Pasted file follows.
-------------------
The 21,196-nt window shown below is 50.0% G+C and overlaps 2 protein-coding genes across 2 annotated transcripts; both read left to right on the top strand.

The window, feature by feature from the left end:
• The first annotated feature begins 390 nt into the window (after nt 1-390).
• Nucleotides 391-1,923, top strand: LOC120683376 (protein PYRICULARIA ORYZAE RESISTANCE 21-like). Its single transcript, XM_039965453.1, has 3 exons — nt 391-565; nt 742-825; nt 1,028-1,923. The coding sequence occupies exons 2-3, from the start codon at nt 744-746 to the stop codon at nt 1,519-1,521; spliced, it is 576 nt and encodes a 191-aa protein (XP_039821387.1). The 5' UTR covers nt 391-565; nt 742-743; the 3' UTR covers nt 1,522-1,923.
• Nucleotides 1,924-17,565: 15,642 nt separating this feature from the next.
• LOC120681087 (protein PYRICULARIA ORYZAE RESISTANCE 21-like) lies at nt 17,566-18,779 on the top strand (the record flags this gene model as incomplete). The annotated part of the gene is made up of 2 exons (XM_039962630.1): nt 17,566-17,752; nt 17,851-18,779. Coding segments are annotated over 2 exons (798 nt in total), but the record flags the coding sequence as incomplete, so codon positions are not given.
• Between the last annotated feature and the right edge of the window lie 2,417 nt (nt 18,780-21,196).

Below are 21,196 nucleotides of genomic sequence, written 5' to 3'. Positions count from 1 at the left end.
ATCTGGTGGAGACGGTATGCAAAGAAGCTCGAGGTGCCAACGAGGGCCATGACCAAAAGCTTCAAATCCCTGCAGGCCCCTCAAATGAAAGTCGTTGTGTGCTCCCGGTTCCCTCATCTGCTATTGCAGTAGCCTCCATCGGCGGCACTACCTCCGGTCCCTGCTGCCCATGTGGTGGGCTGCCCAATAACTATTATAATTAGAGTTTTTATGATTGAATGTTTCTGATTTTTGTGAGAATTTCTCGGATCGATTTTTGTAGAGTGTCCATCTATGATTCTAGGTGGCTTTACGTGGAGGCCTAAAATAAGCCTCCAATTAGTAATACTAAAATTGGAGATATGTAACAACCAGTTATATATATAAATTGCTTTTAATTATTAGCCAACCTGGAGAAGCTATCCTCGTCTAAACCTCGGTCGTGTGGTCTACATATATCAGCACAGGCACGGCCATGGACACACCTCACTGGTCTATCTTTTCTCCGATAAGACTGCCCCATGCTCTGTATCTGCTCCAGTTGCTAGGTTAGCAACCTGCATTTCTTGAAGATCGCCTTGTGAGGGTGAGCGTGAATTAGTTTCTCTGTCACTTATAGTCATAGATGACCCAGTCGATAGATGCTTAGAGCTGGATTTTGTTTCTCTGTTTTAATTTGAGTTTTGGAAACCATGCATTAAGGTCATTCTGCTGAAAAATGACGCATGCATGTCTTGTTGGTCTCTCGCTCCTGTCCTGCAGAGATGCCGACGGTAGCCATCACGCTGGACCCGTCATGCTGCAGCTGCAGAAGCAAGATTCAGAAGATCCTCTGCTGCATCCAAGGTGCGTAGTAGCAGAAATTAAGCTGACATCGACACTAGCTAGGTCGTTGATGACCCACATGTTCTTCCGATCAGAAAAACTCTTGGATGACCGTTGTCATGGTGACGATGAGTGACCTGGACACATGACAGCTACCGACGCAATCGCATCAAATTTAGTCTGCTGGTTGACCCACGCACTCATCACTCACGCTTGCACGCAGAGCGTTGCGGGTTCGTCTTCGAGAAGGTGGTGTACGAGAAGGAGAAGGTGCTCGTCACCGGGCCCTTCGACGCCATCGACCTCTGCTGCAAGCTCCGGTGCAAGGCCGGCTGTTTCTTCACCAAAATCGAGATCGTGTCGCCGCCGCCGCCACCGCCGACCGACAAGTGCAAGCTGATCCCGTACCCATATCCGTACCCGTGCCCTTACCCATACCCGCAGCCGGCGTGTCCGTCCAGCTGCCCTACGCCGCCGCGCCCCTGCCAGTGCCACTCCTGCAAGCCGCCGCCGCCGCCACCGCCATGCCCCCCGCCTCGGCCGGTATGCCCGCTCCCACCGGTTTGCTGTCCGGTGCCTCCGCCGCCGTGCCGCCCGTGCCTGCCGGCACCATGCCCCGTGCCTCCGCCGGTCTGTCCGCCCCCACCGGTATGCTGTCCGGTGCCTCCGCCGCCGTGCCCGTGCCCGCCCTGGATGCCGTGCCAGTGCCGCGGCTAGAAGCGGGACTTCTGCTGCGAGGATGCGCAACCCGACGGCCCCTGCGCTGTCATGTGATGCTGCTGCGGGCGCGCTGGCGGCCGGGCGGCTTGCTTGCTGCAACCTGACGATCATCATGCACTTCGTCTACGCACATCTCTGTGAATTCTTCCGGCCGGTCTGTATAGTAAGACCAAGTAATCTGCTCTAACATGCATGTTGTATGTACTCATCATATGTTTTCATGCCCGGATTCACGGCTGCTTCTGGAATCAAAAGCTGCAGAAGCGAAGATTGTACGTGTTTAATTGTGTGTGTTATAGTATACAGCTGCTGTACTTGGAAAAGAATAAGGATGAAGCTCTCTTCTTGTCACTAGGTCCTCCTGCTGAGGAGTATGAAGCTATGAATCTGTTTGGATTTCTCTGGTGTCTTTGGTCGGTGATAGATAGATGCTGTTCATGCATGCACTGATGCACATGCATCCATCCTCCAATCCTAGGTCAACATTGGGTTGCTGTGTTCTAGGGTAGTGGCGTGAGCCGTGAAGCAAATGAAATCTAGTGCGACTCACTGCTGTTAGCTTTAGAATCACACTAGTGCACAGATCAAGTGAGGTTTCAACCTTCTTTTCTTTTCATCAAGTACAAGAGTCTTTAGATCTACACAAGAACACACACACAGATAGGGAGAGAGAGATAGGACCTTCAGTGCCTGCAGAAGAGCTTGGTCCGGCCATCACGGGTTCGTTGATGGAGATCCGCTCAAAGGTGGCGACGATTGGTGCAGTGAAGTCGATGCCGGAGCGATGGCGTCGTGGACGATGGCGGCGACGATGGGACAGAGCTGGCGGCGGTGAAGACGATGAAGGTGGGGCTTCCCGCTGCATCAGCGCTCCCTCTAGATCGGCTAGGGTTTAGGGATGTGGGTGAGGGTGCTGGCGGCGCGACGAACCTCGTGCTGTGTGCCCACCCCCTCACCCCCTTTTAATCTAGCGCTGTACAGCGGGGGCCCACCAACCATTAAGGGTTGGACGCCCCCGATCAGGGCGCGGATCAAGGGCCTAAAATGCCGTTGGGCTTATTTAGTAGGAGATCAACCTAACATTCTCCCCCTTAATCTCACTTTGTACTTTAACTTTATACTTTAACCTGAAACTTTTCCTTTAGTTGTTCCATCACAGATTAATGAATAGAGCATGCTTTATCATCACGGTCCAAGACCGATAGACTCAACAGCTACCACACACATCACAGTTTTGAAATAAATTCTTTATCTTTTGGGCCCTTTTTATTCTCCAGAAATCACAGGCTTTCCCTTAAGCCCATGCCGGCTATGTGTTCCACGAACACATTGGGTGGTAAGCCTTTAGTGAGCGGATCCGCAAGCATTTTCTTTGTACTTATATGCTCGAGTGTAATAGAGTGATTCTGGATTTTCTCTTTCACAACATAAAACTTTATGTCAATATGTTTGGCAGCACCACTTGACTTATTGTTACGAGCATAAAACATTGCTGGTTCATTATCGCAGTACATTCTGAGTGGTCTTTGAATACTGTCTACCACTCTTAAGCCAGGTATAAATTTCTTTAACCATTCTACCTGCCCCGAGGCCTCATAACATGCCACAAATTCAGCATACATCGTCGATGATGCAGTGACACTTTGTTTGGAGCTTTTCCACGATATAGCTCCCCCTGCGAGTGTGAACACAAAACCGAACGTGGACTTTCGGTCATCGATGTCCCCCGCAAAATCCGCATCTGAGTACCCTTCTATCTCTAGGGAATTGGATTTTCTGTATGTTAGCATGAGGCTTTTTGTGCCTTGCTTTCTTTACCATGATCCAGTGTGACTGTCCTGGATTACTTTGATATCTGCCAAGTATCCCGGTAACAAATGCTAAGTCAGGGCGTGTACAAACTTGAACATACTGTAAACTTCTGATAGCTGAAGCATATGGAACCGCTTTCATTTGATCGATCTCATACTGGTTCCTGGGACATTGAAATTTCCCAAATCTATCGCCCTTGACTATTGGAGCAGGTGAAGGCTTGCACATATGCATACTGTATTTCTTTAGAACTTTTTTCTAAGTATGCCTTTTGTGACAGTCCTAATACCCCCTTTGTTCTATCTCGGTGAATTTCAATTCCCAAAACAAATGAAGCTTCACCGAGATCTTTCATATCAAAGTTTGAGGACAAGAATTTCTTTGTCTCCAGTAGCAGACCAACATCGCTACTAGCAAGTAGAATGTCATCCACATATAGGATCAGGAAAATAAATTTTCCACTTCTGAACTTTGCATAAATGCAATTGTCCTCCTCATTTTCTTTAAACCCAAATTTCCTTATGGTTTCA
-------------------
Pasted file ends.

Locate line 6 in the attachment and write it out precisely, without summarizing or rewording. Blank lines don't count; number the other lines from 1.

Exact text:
• LOC120681087 (protein PYRICULARIA ORYZAE RESISTANCE 21-like) lies at nt 17,566-18,779 on the top strand (the record flags this gene model as incomplete). The annotated part of the gene is made up of 2 exons (XM_039962630.1): nt 17,566-17,752; nt 17,851-18,779. Coding segments are annotated over 2 exons (798 nt in total), but the record flags the coding sequence as incomplete, so codon positions are not given.